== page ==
This case mainly concerns a contract with a minor or a contract with a minor. In India, an agreement or contract with a minor (a person under the age of 18 or under the age of 18) is invalid from the outset (invalid from the beginning). These rules and regulations are in effect because these people cannot enter into or accept contracts under the law. There is no such thing as ratification of a treaty on minors. If a person is a minor at the time of the conclusion of the contract, the contract is ineffective and void. After becoming of age, the minor is no longer able to repair the contract (the contract, if corrected, is no longer valid). In addition, if the contracting parties express an interest, they may enter into a new contract with the restriction that the consideration in the new contract is new, since the previous consideration cannot be used again. “Agreements with minors are null and void from the outset.” A contract concluded with a minor is considered null and void.

Any contract with a minor is invalid from the outset; Persons under the age of 18 are not able to enter into a contract, so any agreement entered into by a minor is invalid from the outset. For example – Mr X (a minor) enters into a contract with Mr. Y on October 20, 2019 (this contract is invalid) to sell him his car for a certain amount. The nullity of this contract is illegal, but if they wish, they can conclude a new contract as soon as Mr X is 18 years old, with a new consideration. Other implications are that the parents of a minor will not be held responsible if the child lies about his or her age, but they will be held liable if the minor entered into the contract with the consent of their parents. A minor cannot declare bankruptcy. A minor may not own, acquire or sell shares in a business, but an adult who is the minor`s guardian may do so on his or her behalf. Facts of the case – The plaintiff, Dharmodas Ghosh, pledged his property to the defendant, a money lender, when he was a minor. Counsel for the defendant was aware of the plaintiff`s age at the time. The claimant ultimately paid only Rs 8000 but refused to pay the remaining amount.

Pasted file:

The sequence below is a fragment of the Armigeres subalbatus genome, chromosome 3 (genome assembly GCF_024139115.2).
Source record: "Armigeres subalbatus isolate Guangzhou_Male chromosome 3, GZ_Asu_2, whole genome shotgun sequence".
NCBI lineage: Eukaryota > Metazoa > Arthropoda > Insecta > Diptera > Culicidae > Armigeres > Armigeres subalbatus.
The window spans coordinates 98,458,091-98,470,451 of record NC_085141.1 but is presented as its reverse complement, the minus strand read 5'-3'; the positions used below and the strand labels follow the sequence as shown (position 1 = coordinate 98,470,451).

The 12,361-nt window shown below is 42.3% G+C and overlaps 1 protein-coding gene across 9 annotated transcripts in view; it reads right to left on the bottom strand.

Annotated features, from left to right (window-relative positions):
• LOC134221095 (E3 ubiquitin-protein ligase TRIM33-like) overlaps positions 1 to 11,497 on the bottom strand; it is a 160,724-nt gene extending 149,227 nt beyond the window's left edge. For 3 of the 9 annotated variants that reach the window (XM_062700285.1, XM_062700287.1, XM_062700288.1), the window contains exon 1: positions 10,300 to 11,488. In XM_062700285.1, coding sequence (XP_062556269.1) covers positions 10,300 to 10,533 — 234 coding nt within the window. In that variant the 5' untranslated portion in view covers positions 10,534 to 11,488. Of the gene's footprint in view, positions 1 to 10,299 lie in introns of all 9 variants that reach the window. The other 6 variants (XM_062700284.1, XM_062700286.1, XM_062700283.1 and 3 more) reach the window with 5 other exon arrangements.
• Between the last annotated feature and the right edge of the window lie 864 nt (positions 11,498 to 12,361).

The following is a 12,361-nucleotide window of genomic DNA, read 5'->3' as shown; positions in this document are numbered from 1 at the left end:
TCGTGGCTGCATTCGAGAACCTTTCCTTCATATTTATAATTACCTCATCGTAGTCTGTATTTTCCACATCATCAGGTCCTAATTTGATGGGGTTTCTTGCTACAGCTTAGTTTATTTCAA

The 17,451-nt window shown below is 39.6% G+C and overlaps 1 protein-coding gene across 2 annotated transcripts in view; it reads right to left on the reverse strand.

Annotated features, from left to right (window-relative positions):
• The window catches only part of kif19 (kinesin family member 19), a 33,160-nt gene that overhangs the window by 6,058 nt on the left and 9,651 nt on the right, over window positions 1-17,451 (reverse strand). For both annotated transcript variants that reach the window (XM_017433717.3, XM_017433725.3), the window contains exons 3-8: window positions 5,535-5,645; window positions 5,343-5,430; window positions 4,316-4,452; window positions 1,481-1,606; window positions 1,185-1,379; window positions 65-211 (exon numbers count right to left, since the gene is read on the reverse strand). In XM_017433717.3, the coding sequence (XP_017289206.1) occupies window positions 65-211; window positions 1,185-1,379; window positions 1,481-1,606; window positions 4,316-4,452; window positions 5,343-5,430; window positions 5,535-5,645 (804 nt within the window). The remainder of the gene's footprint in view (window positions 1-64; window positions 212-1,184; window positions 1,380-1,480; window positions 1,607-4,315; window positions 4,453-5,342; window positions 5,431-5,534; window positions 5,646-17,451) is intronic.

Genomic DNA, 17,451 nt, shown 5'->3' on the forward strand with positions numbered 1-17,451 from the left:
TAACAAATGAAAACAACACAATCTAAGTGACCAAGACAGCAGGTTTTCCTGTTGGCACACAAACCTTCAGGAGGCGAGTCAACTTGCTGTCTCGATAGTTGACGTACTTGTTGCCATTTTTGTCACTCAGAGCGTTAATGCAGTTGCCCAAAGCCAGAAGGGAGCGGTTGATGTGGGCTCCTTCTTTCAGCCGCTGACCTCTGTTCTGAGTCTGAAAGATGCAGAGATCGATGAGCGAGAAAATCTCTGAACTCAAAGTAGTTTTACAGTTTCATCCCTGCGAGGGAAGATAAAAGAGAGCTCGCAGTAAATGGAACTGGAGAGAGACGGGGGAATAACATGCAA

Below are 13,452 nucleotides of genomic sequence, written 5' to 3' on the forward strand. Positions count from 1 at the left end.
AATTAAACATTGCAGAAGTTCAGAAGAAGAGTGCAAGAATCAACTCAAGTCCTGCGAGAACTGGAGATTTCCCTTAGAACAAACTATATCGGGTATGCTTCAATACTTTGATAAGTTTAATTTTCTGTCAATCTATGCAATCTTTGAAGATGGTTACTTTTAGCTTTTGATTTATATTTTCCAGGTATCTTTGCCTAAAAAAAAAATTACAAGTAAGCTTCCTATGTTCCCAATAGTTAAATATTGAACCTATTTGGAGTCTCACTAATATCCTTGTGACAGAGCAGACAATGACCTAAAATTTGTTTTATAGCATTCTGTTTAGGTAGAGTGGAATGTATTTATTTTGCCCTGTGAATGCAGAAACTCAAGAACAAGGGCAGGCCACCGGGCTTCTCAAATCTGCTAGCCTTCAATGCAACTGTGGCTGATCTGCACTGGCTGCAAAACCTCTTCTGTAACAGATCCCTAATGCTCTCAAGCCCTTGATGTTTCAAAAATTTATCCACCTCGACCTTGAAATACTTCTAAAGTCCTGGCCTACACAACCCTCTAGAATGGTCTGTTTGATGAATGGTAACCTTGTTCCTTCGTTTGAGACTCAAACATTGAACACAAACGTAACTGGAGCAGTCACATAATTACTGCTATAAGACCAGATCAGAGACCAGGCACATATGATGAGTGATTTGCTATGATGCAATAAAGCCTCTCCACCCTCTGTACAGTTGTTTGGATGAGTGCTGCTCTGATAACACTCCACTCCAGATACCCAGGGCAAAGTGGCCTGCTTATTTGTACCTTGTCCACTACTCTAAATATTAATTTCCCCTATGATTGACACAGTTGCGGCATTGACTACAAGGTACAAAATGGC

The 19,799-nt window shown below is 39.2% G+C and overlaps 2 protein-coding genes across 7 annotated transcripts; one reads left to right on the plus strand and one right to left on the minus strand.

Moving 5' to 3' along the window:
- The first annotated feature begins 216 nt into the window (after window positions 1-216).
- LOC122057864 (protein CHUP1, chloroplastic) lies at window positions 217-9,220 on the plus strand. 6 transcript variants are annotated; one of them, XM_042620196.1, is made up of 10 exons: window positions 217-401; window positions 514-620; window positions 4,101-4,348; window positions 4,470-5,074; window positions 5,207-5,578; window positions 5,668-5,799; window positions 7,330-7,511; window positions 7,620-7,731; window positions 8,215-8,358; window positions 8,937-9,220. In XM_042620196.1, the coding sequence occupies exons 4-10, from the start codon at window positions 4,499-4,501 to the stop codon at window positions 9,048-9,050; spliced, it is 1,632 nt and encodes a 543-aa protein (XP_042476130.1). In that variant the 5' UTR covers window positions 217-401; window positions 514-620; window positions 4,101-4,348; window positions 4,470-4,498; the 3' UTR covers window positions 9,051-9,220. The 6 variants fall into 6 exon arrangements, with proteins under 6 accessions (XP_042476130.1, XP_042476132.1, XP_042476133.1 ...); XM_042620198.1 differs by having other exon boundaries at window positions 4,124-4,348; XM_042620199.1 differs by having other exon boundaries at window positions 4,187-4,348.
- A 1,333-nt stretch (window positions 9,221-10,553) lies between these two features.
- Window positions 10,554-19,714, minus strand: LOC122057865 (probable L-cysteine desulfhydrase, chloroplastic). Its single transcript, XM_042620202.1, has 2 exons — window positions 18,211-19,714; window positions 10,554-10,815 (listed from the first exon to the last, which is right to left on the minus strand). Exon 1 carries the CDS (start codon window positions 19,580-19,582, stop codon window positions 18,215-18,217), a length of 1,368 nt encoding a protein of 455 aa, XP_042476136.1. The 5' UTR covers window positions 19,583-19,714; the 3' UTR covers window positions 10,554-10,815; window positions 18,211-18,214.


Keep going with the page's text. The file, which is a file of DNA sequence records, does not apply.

The applicant`s mother at that time was his next girlfriend (legal guardian); Therefore, he brought a lawsuit against the defendant, arguing that, because he was a minor at the time the contract was concluded, he was not obligated by him. Not all agreements are contracts under section 10 of the Indian Contracts Act. [1] Only these contracts are agreements of parties who are legally able to enter into a contract. In addition, section 11[2] of the Indian Contracts Act defines the term “competent”, which consists of three elements: This research essay focuses on what a minor`s agreement is and its effects. Section 11 of the Indian Contract Act, 1872 states that a minor (under the age of 18) is not permitted to enter into a contract. .